Gay, Lesbian, Bisexual, Transgender and Straight Alliance

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The Gay, Lesbian, Bisexual, Transgender and Straight Alliance
Abbreviation GLBTSA
Motto Connect. Inform. Advance.
Formation September 1974
Legal status Student organization
Purpose LGBTIQ
Headquarters University of North Carolina at Chapel Hill
Membership
500+
Co-Presidents
Jen Fredette, Adryen Proctor
Website studentorgs.unc.edu/glbtsa

The Gay, Lesbian, Bisexual, Transgender and Straight Alliance (GLBTSA) of the University of North Carolina at Chapel Hill is the largest LGBTIQ student organization in the Southeastern United States.[1] GLBTSA sponsors the annual Southeast Regional Unity Conference as well as Lambda Magazine, the nation's oldest LGBTIQ student publication.[2] The general body holds weekly meetings as well as guest speakers, drag shows, retreats, trips, and service projects. GLBTSA has three additional programs: Colors (monthly discussions), Committee for a Queerer Carolina (activism), and Fruit Bowl (social).

History[edit]

1974-1985: Carolina Gay Association (CGA)[edit]

The Carolina Gay Association was founded by Dan Leonard and others involved with the Duke Gay Alliance and the Human Sexuality Information and Counseling Services (HSICS) at UNC-CH.[3] On February 6, 1974, their trial organization, the Gay Awareness Rap Group, held its first meeting at the Newman Catholic Student Center. It met every Monday that spring and was predominately attended by men. In the fall they became recognized as the Carolina Gay Association, having encountered little resistance from administrators. CGA meetings were held on the first Monday of the month in Craig. Consciousness raising groups met each Tuesday evening in the Lutheran Student Center and coffeehouses were held there on some Fridays. The Social Action Committee was formed in 1975 and staged an informational picket when two men were kicked out of the He's Not Here bar in September 1975 for dancing together.[4] In April 1976, the CGA held its first Southeastern Gay Conference with hundreds in attendance, and in August 1976, the CGA printed the first copy of Lambda for "Gay Orientation Week."[5]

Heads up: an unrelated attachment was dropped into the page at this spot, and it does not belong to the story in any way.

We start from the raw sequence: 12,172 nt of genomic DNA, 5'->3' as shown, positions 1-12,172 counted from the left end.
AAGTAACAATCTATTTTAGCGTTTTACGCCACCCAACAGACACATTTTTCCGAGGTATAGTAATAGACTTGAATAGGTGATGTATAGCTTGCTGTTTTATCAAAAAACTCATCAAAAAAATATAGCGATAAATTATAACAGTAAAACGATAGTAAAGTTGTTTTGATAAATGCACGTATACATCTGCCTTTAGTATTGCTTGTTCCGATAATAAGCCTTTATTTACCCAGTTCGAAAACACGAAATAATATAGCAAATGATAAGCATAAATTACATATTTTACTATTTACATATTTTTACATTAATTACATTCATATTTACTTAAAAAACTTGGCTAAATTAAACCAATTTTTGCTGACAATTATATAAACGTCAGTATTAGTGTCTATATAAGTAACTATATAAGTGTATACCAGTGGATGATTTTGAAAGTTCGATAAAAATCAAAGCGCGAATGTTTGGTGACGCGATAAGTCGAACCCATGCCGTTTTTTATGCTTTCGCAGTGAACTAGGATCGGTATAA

1985-1992: Carolina Gay and Lesbian Association (CGLA)[edit]

On February 13, 1985, the CGA voted to change its name to the Carolina Gay and Lesbian Association to make the name more inclusive of women.

During the 1987-1988 school year, two members of Student Congress, H.F. Watts and David McNeill, led an effort to defund the Carolina Gay and Lesbian Association. They collected more than the 10% of student signatures required to put a referendum on the funding of the CGLA on the spring ballot.[6]

On February 16, 1988, UNC-Chapel Hill students voted 58%-42% against funding the Carolina Gay and Lesbian Association. The referendum was non-binding, however, and only acted as a gauge of student opinion. On April 17, the newly elected Student Congress voted to continue funding the CGLA.[7]

1992-1998: Bisexuals, Gay Men, Lesbians, and Allies for Diversity (B-GLAD)[edit]

In 1992 the organization changed its name to the Bisexuals, Gay Men, Lesbians, and Allies for Diversity.[citation needed]

1998-2003: Queer Network for Change (QNC)[edit]

In 1998, B-GLAD changed its name to the Queer Network for Change in an effort to be more inclusive of transgender people.[8]


2002-2010: Gay, Lesbian, Bisexual, Transgender - Straight Alliance (GLBT-SA)[edit]

Two juniors, named Alice Newton and Jon Harper started the Gay, Lesbian, Bisexual, Transgender - Straight Alliance in the spring of 2002. The focus of GLBT-SA was to promote political activism for LGBTIQ issues on campus and throughout the state. The GLBT-SA eventually replaced the Queer Network for Change, which many believe had lost participation from straight members after it changed its name from B-GLAD.[9]

2010-2012: Gay, Lesbian, Bisexual, Transgender and Straight Alliance (GLBTSA)[edit]

On April 15, 2010, GLBT-SA voted to officially change its name to the Gay, Lesbian, Bisexual, Transgender and Straight Alliance (though the dash had fallen out of use many months prior). The change was one of many proposed by the Committee on the Future of GLBTSA, which met weekly during the spring semester to prepare for the future of the growing organization. Other notable changes included bringing back the Committee for a Queerer Carolina, expanding the social group Women Loving Women (and renaming it The Fruit Bowl), and giving the presidents of Duke University's Blue Devils United and North Carolina State University's GLBT-Community Alliance honorary, non-voting positions on the GLBTSA Executive Board.